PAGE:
Maranda Jane Cockrell
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|Hi again, Texas Defender --- thank you so VERY much for sharing your expertise about Jesse James, the Civil War, and Texas history with me -- it is SO appreciated, as I would have taken months to track down the info you've provided.
I'm still a bit confused, but that is to be expected when trying to untangle the genealogy in that day & age.
It was VERY confusing a couple months ago - I'd happened across the name of my great grandmother, something I'd never known -- much less that her dad was the brother of a brigader general turned senator. LOL
It was VERY confusing researching JV, as there were literally dozens of Jeremiah Vardeman Cockrells.
Anyway, I although JV would probably be well acquainted with the James family, there were so many people in Johnson County who were related to Jesse James and to Cole Younger and surely everybody knew Quantrill -- but it does not follow that they participated directly in their activities.
I'm still intrigued with and curious about the idea of total families emigrating out of Missouri with Jo Shelby.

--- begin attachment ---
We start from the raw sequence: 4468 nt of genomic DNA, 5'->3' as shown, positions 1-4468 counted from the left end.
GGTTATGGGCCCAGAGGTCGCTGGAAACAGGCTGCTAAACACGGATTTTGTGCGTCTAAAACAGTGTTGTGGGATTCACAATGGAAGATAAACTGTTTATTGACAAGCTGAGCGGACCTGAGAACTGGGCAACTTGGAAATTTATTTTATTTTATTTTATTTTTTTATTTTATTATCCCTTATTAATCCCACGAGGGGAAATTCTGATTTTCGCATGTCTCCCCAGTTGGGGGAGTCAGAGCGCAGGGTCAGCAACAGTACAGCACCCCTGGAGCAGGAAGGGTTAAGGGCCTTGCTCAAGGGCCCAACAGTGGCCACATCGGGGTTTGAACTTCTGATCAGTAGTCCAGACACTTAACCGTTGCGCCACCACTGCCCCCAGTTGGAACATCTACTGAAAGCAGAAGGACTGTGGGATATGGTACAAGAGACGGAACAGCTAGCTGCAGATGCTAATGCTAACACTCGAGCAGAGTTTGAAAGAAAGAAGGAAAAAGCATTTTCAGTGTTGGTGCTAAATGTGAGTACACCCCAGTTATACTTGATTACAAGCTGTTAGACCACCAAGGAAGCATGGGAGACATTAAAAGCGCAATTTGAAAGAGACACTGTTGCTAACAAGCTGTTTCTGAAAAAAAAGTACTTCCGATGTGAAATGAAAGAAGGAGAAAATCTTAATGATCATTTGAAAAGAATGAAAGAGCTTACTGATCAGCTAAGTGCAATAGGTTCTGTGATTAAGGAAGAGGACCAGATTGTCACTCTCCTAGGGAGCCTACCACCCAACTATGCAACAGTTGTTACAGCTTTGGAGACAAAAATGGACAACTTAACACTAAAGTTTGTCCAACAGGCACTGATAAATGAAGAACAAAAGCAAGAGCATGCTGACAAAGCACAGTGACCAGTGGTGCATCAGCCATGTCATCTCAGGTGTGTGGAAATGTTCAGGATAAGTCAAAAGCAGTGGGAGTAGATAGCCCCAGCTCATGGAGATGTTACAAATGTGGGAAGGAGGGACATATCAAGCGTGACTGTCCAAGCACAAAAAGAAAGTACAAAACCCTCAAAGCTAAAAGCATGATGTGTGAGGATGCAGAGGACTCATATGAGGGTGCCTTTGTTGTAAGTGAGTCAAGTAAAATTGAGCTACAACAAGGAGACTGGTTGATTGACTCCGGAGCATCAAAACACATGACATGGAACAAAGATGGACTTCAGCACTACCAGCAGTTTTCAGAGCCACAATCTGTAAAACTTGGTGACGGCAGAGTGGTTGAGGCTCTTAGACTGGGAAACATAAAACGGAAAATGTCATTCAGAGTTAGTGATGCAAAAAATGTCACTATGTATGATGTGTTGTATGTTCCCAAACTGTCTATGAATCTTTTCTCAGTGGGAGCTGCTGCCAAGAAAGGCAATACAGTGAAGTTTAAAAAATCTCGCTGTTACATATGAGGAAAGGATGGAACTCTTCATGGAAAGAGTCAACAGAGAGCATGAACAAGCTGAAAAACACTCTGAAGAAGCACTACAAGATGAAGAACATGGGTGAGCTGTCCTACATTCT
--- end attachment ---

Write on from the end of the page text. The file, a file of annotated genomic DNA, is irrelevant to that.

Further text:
So you feel certain that Simon Cockrell is truly a different human being than Simon Wesley Cockrell, that's nice to learn.
Well, don't spend time here in this thread chatting --- y'all Texans got a big bad hurricane bearing down on you --- so spend your time & energy on serious preps for the onslaught of Nature.
Oh, incidentally, I am open to any of my ancestors doing anything -- but JV, apart from lawyering & farming & being a judge & being a Congressman - he was also a Methodist Episcopal minister, and he is one of the original contributors to the college fund which ended up building Southern Methodist University -- so it's been a bit of cognitive dissonance occasionally seeing some of the stuff attributed to him, which probably is attributable to other men of the same name.
RootsWeb: COCKRELL-L [COCKRELL-L] COCKRELL, Joseph 1784-1837 VA>KY>MO
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|Maranda Jane Cockrell-
You might be amused to read the following, because of who wrote it and who it was written about.
This editorial was republished in the magazine FRONTIER TIMES, by J. Marvin Hunter, Bandera, Texas, June 1927, Volume 4, Number 9, pp.44-45.
ASSASSINATION OF JESSE JAMES, THE OUTLAW
(An editorial by Major John N. Edwards, Which Appeared in the SEDALIA (MO) DEMOCRAT, April 4,1882).
"Let not Caesar's servile minions, Mock the lion thus laid low! Twas no foeman's hand that slew him, Twas his own that struck the blow."